Theatrics in the House, Captured on Camera
As the process of electing a new speaker in the U.S. House of Representatives descended into chaos this month, one man was more attuned to the unwieldiness of America's largest legislative body than most: Newt Gingrich.
Gingrich, who rose to power in 1994 on a wave of conservative enthusiasm, had a tumultuous run as the first Republican speaker in 40 years, eventually resigning four years later in the face of ethics complaints and rebellion within his own party. Observing Kevin McCarthy's struggle to consolidate the support of his fellow Republicans over the course of five days and 15 votes, Gingrich vacillated between comparing McCarthy's dissenters to “watching someone burn down their own home so they can enjoy the fire” to touting the process as a “celebration of freedom,” a swipe at the “dictatorial system” of outgoing Democratic Speaker Nancy Pelosi.
But the very ability of the American people to witness the theatrics in the House was its own throwback to the Gingrich era. Because the rules governing where and how C-SPAN can film were suspended during the speaker election, last week the network was able to cover the unfolding drama in up-close detail, as opposed to the more sterile, wide-angle coverage to which Americans are accustomed.
For Gingrich, who was first elected to the U.S. House in 1978, C-SPAN was an integral part of his political story. When the nonprofit cable service debuted in 1979, the young Georgia congressman quickly recognized its utility. After Congress was done for the day, the cameras would keep rolling for after-hours “special orders,” allowing Gingrich to speak directly to the American people from the floor of an empty House. His skillful use of the nascent television outlet to antagonize Democrats earned the ire of Speaker Tip O'Neill, who called one of Gingrich's attacks “the lowest thing that I have ever seen in my 32 years in Congress.”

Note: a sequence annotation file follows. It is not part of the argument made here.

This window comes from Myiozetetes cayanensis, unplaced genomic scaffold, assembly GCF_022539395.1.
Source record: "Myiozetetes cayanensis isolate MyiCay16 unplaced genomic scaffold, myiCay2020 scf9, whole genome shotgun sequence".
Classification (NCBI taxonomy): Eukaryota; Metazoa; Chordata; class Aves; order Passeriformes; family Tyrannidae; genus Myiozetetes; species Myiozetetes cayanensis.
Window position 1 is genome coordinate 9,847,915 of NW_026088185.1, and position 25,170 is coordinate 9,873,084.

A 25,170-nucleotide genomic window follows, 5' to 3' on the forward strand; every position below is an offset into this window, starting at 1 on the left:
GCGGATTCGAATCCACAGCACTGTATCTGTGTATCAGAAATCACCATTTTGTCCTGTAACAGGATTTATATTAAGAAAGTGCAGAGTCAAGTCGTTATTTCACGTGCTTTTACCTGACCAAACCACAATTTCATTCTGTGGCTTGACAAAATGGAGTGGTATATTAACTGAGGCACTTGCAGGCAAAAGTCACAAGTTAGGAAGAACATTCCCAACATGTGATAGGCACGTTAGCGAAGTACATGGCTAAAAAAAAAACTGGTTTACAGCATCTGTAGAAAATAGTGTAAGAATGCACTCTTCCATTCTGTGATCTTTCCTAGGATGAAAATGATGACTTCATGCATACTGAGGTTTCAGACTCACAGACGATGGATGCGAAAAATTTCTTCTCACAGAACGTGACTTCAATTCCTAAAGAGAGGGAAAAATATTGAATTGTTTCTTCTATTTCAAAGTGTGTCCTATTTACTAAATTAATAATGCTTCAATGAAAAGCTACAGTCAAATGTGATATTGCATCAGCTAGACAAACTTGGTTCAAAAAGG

While O'Neill may not have appreciated Gingrich's antics, the American people took notice. After the drama of the past week, conservative Florida Rep. Matt Gaetz — who garnered ample camera attention during his holdout against McCarthy, including a physical confrontation — introduced an amendment to the House rules that would allow C-SPAN to film freely on the House floor from now on. Democrats have also called for the change. But not everyone is on board: Adam Kinzinger, a moderate Republican from Illinois who is retiring, tweeted “honestly Congress is already too much of a performance.”
As for Gingrich, reflecting on the congressional spectacle, he wrote: “We should all revel in it and rejoice that we are a free people openly arguing over who gets to lead.”
MATT SPOLAR is a Retro Report producer behind “Midterm Elections: How the 1994 Midterms Set Off a Divisive Era of Politics.” This article first appeared in Retro Report's newsletter. You can subscribe here and view past newsletters here.
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